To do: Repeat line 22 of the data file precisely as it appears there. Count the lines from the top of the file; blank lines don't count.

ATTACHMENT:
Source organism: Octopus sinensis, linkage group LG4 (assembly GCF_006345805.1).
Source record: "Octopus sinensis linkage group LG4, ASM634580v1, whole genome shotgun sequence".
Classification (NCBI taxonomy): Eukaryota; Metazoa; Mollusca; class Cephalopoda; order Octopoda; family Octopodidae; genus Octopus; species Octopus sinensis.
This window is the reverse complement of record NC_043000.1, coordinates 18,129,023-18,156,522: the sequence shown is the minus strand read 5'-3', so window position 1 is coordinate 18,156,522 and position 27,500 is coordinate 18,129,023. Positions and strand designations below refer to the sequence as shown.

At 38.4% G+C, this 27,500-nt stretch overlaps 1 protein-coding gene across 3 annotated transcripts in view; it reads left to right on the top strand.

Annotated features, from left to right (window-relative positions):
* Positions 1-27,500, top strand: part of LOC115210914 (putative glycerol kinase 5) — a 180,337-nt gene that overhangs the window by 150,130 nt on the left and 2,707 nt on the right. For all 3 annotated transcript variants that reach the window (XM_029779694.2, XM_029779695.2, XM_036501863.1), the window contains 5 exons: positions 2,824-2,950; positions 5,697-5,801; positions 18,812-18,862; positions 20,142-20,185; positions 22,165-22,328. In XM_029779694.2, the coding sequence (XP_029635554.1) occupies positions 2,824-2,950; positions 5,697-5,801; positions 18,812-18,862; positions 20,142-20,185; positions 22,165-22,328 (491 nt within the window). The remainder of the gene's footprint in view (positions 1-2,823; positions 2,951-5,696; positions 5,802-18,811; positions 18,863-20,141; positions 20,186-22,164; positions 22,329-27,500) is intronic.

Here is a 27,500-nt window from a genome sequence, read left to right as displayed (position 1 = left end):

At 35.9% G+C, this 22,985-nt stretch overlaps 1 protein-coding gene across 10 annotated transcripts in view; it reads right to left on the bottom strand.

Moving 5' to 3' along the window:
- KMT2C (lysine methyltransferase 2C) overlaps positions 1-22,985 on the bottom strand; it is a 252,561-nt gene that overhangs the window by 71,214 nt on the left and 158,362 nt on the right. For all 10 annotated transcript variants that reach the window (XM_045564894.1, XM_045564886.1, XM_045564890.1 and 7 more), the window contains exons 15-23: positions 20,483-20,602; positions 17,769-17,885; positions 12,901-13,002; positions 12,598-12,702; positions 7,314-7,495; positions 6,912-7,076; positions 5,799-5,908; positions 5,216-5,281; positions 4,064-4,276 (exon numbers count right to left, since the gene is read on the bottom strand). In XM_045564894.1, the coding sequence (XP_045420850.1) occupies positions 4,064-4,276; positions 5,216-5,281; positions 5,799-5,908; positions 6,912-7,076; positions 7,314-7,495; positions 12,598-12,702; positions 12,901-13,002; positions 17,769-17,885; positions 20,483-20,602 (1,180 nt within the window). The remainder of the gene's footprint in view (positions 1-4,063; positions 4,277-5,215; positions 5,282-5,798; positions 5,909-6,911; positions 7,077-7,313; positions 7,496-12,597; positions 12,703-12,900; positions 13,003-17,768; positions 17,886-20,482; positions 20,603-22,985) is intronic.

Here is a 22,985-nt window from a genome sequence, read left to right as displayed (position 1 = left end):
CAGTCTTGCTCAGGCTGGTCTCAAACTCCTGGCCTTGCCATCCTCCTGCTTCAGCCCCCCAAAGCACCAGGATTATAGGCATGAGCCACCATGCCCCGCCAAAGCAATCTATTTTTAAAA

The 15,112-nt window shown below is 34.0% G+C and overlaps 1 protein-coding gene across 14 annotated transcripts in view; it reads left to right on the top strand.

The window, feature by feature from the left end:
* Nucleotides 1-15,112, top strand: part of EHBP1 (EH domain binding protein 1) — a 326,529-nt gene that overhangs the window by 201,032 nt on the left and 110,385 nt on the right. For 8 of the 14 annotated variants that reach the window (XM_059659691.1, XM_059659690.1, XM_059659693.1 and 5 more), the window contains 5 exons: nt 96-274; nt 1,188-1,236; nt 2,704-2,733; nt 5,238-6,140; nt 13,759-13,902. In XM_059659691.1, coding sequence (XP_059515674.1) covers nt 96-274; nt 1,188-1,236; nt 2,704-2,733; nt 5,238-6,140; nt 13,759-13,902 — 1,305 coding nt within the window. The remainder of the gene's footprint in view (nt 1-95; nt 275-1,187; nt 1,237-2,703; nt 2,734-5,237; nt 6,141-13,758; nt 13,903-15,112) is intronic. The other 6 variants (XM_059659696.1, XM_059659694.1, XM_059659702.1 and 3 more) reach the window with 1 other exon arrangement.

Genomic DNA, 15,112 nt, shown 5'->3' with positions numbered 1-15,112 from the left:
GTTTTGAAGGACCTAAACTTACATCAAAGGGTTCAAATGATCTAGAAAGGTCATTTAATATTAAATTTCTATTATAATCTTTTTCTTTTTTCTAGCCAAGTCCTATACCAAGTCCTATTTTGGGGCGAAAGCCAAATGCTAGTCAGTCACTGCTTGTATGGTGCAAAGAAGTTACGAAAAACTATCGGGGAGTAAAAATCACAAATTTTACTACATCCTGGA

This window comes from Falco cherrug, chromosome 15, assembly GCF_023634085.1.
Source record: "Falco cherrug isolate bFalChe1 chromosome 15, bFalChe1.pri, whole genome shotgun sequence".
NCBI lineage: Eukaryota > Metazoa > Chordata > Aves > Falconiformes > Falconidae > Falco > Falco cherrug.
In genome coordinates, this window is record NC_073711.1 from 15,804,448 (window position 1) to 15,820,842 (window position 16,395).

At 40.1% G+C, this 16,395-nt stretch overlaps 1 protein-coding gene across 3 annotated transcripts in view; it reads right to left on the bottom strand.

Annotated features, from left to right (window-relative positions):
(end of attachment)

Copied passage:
In genome coordinates, this window is record NC_073711.1 from 15,804,448 (window position 1) to 15,820,842 (window position 16,395).